Sarawak sərä´wäk [key], state (1991 pop. 1,648,217), 48,342 sq mi (125,206 sq km), Malaysia, in NW Borneo and on the South China Sea. It is bordered on the NE by the states of Brunei and Sabah and on the S and W by Kalimantan (Indonesian Borneo). Kuching is the capital, and Sibu is an important port. Natural gas and petroleum are the most valuable natural resources, and they and their products dominate the state's and exports the chief mineral, and palm oil, rubber, rice, pepper, and cocoa are important commercial crops. Wood and wood products are also important. Ibans and other indigenous groups, Chinese, and Malays are the main ethnic groups.

Sometimes called the Land of the White Rajahs, Sarawak was ceded (1841) by the sultan of Brunei to James Brooke, an Englishman, who became rajah of the independent state. It became a British protectorate in 1888, but remained under the control of the Brooke family. In World War II the area was occupied by the Japanese. The Brookes ceded Sarawak to the British in 1946, and it became a crown colony. A leftist revolt (Dec., 1962) in nearby Brunei spread to Sarawak, and the rebels, who opposed the formation of the proposed Federation of Malaysia, occupied several towns. The revolt was quelled by British troops. However, sporadic activity by the rebels, who apparently were supported by Indonesia, continued into 1963, when Malaysia was formed. The name of the state is sometimes spelled Serawak.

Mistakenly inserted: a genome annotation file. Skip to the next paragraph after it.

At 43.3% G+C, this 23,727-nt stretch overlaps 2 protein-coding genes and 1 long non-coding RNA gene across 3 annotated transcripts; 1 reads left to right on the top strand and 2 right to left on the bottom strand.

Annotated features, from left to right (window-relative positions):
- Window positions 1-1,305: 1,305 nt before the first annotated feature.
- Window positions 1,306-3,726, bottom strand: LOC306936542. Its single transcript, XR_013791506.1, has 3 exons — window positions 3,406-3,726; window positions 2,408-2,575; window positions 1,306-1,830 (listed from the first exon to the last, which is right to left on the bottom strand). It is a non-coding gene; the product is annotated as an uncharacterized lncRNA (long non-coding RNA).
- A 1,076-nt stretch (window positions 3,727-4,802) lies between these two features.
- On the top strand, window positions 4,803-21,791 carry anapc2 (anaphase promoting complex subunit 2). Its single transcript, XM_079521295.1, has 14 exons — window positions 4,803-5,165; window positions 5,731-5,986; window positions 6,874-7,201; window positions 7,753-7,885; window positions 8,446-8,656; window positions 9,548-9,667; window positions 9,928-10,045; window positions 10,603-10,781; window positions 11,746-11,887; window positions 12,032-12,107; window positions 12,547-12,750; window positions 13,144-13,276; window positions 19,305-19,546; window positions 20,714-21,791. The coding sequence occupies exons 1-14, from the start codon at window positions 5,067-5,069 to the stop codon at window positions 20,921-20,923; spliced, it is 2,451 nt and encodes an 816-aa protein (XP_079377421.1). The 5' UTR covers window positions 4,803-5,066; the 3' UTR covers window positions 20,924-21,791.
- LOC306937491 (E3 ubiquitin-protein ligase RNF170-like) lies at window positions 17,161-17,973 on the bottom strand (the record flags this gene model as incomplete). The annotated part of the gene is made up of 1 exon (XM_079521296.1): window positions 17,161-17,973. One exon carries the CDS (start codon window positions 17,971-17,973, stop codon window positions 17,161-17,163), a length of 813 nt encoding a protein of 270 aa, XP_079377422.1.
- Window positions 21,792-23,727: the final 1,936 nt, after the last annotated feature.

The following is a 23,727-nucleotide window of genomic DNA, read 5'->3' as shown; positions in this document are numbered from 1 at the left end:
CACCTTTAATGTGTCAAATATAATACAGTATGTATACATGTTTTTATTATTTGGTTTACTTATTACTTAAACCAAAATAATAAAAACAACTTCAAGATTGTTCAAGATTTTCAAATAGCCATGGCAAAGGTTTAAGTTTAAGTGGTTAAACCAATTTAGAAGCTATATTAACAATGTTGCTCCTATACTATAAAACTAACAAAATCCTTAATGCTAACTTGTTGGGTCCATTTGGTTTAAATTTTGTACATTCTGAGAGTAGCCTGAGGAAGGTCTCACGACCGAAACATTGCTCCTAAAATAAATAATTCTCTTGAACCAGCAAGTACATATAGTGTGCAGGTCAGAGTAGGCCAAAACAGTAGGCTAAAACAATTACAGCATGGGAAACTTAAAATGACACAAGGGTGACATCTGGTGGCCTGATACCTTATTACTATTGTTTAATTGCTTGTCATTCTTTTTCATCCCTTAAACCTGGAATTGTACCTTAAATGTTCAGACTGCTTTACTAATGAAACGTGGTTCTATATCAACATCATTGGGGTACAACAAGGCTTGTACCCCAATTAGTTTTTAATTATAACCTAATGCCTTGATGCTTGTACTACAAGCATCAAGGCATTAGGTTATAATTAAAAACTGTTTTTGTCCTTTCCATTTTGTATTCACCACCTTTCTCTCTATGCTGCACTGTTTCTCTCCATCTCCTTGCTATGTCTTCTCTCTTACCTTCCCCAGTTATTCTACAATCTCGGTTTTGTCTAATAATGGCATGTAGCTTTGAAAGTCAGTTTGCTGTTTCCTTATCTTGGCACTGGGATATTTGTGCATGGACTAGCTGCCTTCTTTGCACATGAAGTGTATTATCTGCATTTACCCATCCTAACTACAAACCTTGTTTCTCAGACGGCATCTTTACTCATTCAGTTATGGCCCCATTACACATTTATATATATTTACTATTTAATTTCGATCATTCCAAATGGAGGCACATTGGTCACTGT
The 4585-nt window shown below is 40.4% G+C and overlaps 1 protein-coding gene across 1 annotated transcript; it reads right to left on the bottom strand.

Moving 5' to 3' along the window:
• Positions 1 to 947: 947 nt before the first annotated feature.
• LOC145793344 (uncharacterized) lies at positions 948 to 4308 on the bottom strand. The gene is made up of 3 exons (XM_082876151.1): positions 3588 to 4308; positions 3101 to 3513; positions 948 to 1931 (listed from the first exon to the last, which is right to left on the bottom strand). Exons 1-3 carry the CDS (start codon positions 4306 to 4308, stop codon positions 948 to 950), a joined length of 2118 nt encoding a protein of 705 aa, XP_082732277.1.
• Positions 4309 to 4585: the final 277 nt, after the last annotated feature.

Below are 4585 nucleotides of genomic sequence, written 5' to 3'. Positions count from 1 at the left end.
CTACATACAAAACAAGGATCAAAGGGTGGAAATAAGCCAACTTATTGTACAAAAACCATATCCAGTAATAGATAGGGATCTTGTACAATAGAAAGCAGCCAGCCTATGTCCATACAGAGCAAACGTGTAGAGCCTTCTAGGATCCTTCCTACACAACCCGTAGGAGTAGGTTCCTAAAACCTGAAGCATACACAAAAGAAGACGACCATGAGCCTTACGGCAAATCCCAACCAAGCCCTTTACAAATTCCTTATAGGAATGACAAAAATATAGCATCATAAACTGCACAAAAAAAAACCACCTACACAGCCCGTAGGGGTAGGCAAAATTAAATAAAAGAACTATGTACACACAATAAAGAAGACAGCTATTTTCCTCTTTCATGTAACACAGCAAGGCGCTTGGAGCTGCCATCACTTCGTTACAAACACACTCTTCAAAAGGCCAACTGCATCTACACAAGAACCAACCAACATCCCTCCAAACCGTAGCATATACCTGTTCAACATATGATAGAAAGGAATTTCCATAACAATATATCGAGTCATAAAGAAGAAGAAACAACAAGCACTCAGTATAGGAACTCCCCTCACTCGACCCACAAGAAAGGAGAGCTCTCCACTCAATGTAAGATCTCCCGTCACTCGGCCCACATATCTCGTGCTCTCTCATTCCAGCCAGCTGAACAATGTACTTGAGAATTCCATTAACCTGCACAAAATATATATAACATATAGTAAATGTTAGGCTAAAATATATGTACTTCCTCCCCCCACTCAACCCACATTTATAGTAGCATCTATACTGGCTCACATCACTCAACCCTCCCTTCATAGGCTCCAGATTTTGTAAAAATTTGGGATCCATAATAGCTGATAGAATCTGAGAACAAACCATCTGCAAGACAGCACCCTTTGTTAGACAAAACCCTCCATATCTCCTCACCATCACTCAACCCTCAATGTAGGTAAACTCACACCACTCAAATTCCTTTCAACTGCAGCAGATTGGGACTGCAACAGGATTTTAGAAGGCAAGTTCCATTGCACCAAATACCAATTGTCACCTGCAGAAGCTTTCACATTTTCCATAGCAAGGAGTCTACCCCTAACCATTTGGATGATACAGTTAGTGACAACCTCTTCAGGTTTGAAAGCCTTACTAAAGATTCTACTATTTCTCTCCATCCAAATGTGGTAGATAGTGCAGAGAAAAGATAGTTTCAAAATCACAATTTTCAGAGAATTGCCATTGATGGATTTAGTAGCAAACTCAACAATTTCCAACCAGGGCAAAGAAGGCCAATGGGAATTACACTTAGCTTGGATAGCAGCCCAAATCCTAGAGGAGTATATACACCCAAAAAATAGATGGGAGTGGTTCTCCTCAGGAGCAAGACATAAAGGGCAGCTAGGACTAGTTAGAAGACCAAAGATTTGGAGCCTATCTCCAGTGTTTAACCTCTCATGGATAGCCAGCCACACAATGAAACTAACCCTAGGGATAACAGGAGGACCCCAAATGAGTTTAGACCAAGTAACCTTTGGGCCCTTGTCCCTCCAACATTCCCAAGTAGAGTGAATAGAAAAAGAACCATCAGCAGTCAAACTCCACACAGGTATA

See S. Runciman, The White Rajahs (1960).

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